The paratypes agree well with the holotype in general appearance, morphometrics and scalation (see Table 1). Variation of coloration in life is illustrated in Fig. 4. As can be seen, the number and distribution of the dark spots and blotches varies between individuals as does the background color which ranges from pale pearl gray over pale grayish yellow to grayish olive. Scale size differences in certain areas of gula r and temporal region of male holotype are probably the result of bites from other males in territorial fights. The damaged parts of the skin are covered by smaller granular scales as it is typical for scar tissue.


The name oskrobapreinorum is a construction in the genitive plural honoring Maciej Oskroba and Stephan Prein, two German herpetoculturists who directed our attention to this new species and made field observations on this gecko on the island of Sint Maarten.

Natural history notes.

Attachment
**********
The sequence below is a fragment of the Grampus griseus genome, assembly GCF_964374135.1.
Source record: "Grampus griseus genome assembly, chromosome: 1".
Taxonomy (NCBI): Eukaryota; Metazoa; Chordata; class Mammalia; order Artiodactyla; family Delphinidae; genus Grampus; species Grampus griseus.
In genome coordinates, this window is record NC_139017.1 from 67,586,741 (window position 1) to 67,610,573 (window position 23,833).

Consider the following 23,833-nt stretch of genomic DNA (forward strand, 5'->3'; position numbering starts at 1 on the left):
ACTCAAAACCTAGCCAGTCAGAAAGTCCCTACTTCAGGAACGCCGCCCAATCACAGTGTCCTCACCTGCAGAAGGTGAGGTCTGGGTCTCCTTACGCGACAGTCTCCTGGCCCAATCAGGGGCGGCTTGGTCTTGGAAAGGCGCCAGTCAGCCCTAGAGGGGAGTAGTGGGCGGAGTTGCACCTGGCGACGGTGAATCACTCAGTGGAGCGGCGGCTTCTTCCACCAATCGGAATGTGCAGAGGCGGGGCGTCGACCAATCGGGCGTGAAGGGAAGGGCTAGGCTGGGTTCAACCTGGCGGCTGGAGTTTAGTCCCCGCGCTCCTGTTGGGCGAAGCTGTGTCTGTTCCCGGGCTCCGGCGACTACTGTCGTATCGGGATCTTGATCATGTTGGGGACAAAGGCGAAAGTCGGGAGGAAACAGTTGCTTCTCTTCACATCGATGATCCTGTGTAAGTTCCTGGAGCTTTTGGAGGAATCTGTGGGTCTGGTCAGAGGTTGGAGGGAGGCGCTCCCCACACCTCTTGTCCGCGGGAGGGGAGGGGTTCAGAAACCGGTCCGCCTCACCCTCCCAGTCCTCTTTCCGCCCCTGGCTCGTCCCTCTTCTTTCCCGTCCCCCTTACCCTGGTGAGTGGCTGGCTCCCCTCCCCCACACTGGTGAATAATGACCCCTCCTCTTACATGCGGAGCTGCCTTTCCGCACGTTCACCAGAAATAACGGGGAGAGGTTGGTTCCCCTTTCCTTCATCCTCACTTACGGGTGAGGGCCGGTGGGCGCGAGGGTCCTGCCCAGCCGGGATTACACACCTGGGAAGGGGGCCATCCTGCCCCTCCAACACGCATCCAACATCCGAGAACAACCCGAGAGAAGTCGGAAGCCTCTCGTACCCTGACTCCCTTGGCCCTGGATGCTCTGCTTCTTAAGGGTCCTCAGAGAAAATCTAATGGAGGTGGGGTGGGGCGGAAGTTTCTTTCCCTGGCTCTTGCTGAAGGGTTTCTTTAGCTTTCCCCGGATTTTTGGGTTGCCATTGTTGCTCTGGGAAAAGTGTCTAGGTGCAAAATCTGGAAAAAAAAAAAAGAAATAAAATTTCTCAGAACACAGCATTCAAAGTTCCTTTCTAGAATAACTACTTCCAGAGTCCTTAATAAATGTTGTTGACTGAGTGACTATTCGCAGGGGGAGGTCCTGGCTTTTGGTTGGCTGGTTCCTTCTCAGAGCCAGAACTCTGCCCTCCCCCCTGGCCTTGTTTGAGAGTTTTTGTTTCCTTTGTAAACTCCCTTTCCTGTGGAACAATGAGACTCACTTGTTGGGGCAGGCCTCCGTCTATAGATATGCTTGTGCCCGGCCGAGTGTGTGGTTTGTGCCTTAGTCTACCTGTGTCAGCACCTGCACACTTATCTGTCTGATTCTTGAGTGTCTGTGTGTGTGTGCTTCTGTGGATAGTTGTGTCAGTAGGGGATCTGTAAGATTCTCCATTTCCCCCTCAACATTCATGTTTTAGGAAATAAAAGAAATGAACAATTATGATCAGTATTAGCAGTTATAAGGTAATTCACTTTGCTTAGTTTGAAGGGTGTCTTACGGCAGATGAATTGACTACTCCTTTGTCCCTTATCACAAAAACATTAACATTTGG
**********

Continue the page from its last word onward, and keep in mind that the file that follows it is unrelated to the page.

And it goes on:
All type specimens were collected at night while the lizards were active on the lower parts of the trunks of large living trees within or at the edge of forested areas (see also Fig. 5). From 11-16 April 2011, the air temperature (measured in the shade) varied at the type locality from 21.1-23.7°C (mean 22.7°C) in the morning hours and 24.6-28.2°C (mean 26.6°C) in the afternoon.

Geographic Distribution.

As currently known, Thecadactylus oskrobapreinorum   is restricted to the island of Sint Maarten, Lesser Antilles. Although the type locality is in the Dutch portion of the island, the species is also known from several localities in the French portion (see records in Breuil 2002).